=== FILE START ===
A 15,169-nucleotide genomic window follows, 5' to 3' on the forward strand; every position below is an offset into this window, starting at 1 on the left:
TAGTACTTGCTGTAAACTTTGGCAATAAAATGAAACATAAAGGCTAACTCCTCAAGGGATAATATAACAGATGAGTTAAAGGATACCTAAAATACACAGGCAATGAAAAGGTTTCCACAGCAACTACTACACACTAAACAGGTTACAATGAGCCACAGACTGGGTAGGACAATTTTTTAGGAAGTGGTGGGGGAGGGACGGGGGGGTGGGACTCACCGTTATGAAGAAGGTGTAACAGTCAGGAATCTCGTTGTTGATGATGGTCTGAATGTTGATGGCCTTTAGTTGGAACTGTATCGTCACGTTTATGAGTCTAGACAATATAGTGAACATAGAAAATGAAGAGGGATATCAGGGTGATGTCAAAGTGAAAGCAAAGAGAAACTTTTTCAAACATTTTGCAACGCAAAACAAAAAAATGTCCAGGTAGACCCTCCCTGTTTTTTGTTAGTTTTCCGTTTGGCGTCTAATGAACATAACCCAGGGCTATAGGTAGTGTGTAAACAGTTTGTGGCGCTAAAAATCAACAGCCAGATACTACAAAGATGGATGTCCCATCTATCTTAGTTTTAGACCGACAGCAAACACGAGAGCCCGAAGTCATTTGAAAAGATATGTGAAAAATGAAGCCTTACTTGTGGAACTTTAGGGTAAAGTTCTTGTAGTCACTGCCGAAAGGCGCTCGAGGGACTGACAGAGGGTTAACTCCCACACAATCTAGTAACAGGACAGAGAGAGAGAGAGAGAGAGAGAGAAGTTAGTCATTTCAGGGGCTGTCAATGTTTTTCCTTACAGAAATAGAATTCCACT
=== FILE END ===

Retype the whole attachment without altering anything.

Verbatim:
A 15,169-nucleotide genomic window follows, 5' to 3' on the forward strand; every position below is an offset into this window, starting at 1 on the left:
TAGTACTTGCTGTAAACTTTGGCAATAAAATGAAACATAAAGGCTAACTCCTCAAGGGATAATATAACAGATGAGTTAAAGGATACCTAAAATACACAGGCAATGAAAAGGTTTCCACAGCAACTACTACACACTAAACAGGTTACAATGAGCCACAGACTGGGTAGGACAATTTTTTAGGAAGTGGTGGGGGAGGGACGGGGGGGTGGGACTCACCGTTATGAAGAAGGTGTAACAGTCAGGAATCTCGTTGTTGATGATGGTCTGAATGTTGATGGCCTTTAGTTGGAACTGTATCGTCACGTTTATGAGTCTAGACAATATAGTGAACATAGAAAATGAAGAGGGATATCAGGGTGATGTCAAAGTGAAAGCAAAGAGAAACTTTTTCAAACATTTTGCAACGCAAAACAAAAAAATGTCCAGGTAGACCCTCCCTGTTTTTTGTTAGTTTTCCGTTTGGCGTCTAATGAACATAACCCAGGGCTATAGGTAGTGTGTAAACAGTTTGTGGCGCTAAAAATCAACAGCCAGATACTACAAAGATGGATGTCCCATCTATCTTAGTTTTAGACCGACAGCAAACACGAGAGCCCGAAGTCATTTGAAAAGATATGTGAAAAATGAAGCCTTACTTGTGGAACTTTAGGGTAAAGTTCTTGTAGTCACTGCCGAAAGGCGCTCGAGGGACTGACAGAGGGTTAACTCCCACACAATCTAGTAACAGGACAGAGAGAGAGAGAGAGAGAGAGAGAAGTTAGTCATTTCAGGGGCTGTCAATGTTTTTCCTTACAGAAATAGAATTCCACT